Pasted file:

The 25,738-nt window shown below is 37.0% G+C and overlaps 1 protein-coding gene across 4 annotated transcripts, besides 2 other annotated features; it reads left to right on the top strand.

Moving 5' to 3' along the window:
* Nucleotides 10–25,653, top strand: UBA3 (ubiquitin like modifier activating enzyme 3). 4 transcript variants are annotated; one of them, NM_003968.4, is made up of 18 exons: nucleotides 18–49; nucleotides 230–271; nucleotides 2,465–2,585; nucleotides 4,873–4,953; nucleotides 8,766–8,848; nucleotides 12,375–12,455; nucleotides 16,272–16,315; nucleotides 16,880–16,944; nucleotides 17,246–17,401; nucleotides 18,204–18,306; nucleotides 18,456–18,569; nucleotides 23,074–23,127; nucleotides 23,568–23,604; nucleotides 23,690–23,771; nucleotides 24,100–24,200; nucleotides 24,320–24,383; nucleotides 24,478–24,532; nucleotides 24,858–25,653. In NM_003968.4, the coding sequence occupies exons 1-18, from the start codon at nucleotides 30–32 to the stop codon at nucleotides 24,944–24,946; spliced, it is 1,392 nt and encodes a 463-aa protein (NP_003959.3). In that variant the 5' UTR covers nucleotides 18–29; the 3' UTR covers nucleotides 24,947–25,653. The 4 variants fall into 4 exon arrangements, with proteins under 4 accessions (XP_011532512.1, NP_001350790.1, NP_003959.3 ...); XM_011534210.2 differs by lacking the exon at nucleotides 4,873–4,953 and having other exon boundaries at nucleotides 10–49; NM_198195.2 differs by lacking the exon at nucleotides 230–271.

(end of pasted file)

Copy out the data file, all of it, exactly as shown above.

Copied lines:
The 25,738-nt window shown below is 37.0% G+C and overlaps 1 protein-coding gene across 4 annotated transcripts, besides 2 other annotated features; it reads left to right on the top strand.

Moving 5' to 3' along the window:
* Nucleotides 10–25,653, top strand: UBA3 (ubiquitin like modifier activating enzyme 3). 4 transcript variants are annotated; one of them, NM_003968.4, is made up of 18 exons: nucleotides 18–49; nucleotides 230–271; nucleotides 2,465–2,585; nucleotides 4,873–4,953; nucleotides 8,766–8,848; nucleotides 12,375–12,455; nucleotides 16,272–16,315; nucleotides 16,880–16,944; nucleotides 17,246–17,401; nucleotides 18,204–18,306; nucleotides 18,456–18,569; nucleotides 23,074–23,127; nucleotides 23,568–23,604; nucleotides 23,690–23,771; nucleotides 24,100–24,200; nucleotides 24,320–24,383; nucleotides 24,478–24,532; nucleotides 24,858–25,653. In NM_003968.4, the coding sequence occupies exons 1-18, from the start codon at nucleotides 30–32 to the stop codon at nucleotides 24,944–24,946; spliced, it is 1,392 nt and encodes a 463-aa protein (NP_003959.3). In that variant the 5' UTR covers nucleotides 18–29; the 3' UTR covers nucleotides 24,947–25,653. The 4 variants fall into 4 exon arrangements, with proteins under 4 accessions (XP_011532512.1, NP_001350790.1, NP_003959.3 ...); XM_011534210.2 differs by lacking the exon at nucleotides 4,873–4,953 and having other exon boundaries at nucleotides 10–49; NM_198195.2 differs by lacking the exon at nucleotides 230–271.